LONDON, November 9, 2016

Pimloc, a new tech start up that uses machine learning and artificial intelligence, today announced it is developing a suite of image and video management solutions for businesses and private users who want their private images to stay private.

Global awareness of data privacy and its implications is improving, not least due to a spate of high profile image hacks. But this has been slow to translate directly into changed behaviour, as in many instances there has been no alternative to storing and archiving images other than on global online services, where data can be mined, hacked and shared.

Pimloc, which intends to provide that alternative, was founded in March this year by serial entrepreneur Simon Randall. The founding team includes some of the world’s foremost thinkers in deep learning visual technology and computer vision application development across a range of fields. The firm has already completed an oversubscribed seed funding round lead by staff and UK business angels.

“Up until now the lure of ‘free’ online image services has allowed some global internet providers to gain access and in some cases ownership of very personal user data,” explained Simon Randall, CEO. “This ‘Faustian’ pact has led to a situation where many users have handed over their image collections without fully comprehending the future implications of doing so. Issues over the control of image data will be felt more acutely than other content domains due to the richness and depth of information which imagery provides. It gives a detailed account of a user’s life over time which can be easily mined for commercial gain.”

The Pimloc platform locates, identifies and learns image by image, all within the security of the user’s archive with no requirement to share personal or private data with a third party. Pimloc’s services can run standalone within a home or small office environment rather than requiring large data farms to offload processing.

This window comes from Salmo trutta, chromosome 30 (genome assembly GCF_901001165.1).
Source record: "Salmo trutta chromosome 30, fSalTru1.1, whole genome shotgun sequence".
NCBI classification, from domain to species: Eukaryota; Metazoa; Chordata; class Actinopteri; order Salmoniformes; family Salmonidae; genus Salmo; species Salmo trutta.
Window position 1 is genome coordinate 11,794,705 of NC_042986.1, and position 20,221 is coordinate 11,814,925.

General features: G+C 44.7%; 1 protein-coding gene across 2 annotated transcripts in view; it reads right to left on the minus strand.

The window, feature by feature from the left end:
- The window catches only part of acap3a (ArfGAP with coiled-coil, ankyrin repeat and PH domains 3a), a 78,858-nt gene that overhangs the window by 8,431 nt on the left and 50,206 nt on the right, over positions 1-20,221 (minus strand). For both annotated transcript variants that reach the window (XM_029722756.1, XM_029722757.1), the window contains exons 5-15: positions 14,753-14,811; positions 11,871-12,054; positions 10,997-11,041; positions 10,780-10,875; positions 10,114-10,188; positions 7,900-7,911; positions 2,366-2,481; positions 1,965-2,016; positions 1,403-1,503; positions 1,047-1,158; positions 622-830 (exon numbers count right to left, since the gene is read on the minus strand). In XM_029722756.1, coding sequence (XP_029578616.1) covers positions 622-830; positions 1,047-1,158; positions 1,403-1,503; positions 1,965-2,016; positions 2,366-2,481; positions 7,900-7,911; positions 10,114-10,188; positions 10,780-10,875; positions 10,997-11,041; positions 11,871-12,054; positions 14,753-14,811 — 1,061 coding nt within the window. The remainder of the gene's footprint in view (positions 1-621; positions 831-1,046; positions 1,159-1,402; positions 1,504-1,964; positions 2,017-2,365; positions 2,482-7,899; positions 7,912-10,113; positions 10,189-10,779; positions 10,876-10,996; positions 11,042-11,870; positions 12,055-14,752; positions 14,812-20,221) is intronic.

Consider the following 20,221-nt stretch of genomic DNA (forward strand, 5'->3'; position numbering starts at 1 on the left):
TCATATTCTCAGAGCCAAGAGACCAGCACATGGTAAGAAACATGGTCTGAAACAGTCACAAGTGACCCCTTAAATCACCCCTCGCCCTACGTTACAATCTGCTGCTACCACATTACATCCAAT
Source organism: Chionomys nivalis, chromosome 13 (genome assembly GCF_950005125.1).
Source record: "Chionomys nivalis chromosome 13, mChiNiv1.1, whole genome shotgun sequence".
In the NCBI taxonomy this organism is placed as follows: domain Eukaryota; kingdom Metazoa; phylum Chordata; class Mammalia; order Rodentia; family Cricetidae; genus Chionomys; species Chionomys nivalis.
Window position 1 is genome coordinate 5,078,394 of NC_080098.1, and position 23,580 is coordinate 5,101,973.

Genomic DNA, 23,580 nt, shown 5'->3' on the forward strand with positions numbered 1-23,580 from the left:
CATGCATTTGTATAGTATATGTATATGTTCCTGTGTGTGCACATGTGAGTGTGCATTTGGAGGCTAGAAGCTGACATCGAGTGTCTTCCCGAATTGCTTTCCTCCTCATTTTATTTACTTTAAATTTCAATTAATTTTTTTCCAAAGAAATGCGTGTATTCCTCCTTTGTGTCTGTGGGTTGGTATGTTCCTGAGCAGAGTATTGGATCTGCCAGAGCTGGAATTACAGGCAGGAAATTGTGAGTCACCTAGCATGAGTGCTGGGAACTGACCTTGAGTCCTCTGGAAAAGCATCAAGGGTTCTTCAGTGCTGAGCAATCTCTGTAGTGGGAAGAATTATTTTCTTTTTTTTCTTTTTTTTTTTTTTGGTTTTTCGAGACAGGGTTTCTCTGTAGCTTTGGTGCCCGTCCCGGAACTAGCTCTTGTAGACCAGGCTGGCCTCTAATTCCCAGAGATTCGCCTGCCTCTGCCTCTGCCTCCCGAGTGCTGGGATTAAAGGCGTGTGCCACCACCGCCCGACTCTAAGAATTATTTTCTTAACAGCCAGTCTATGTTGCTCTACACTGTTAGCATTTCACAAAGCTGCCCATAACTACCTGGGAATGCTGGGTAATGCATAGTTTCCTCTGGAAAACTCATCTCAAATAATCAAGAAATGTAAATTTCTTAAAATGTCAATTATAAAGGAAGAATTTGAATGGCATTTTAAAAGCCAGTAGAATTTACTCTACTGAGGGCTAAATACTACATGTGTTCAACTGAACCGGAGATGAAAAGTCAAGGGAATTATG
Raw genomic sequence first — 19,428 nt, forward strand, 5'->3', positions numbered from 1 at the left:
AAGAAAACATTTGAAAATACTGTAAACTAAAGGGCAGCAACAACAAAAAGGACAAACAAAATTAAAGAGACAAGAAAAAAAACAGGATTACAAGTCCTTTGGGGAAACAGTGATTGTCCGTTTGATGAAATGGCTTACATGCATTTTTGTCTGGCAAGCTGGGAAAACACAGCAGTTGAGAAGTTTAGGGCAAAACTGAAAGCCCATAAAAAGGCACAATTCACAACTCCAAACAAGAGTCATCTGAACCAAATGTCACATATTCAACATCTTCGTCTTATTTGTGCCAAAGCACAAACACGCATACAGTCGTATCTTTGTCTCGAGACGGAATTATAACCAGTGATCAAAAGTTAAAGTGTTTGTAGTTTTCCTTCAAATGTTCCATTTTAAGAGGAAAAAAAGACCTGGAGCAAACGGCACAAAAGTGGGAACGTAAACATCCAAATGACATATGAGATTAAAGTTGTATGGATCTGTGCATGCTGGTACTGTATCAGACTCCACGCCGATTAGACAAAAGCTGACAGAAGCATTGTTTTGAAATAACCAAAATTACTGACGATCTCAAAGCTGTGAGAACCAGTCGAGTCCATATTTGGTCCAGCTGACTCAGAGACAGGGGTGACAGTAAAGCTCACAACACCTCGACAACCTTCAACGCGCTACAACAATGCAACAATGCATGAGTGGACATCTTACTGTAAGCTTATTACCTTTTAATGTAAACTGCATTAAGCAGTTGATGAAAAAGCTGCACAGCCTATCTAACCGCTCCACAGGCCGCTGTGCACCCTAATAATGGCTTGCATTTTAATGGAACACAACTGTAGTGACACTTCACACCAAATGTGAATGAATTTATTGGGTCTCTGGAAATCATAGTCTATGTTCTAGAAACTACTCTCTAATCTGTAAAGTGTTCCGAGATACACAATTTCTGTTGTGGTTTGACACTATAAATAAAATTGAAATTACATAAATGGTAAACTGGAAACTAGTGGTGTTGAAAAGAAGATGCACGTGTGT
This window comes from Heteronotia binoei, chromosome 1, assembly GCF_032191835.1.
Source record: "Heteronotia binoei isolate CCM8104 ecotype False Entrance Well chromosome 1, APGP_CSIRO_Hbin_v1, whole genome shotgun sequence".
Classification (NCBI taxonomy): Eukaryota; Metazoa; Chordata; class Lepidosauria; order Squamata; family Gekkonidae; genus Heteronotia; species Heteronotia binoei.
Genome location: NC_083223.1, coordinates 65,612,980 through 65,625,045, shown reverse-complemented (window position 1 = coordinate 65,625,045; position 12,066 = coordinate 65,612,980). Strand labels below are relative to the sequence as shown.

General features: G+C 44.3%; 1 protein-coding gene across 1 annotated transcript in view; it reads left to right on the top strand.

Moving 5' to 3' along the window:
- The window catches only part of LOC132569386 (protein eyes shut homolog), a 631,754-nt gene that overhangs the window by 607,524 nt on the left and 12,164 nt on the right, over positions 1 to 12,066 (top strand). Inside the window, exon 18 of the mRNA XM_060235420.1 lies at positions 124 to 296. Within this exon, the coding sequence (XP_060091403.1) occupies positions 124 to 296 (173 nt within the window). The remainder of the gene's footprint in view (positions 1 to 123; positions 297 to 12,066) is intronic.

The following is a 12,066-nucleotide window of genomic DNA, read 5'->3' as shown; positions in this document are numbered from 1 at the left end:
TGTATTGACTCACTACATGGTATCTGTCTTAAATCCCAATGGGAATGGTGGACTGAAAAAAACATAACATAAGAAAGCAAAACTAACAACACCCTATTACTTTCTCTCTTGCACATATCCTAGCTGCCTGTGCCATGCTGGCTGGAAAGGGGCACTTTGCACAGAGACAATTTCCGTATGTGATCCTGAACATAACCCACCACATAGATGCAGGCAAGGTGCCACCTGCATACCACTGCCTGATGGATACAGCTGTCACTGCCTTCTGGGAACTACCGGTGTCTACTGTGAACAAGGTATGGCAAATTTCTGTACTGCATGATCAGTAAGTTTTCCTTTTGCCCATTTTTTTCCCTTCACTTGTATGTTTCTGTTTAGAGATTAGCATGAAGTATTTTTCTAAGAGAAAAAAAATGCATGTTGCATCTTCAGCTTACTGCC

Randall continues, “We’re aiming to put the power of vision-based machine learning into the hands of the people.”

Personal interaction with Pimloc’s deep learning networks improves and evolves searches to give connected, contextual and individualised results. The platform learns fast. Image search can now be more human, more secure, with endless potential applications.

“The overwhelming level of interest we’ve seen in our new venture reflects a global shift in attitudes towards personal data privacy. There is a large and growing opportunity for image based services that are built with end user control in mind – appealing to those who have been reluctant to adopt existing cloud services and those who want to take back control of all their online image data,” concludes Randall.

Pimloc’s first product release will provide private and personalised image management services to the connected home and business environment and will be available for a public beta programme in the new year.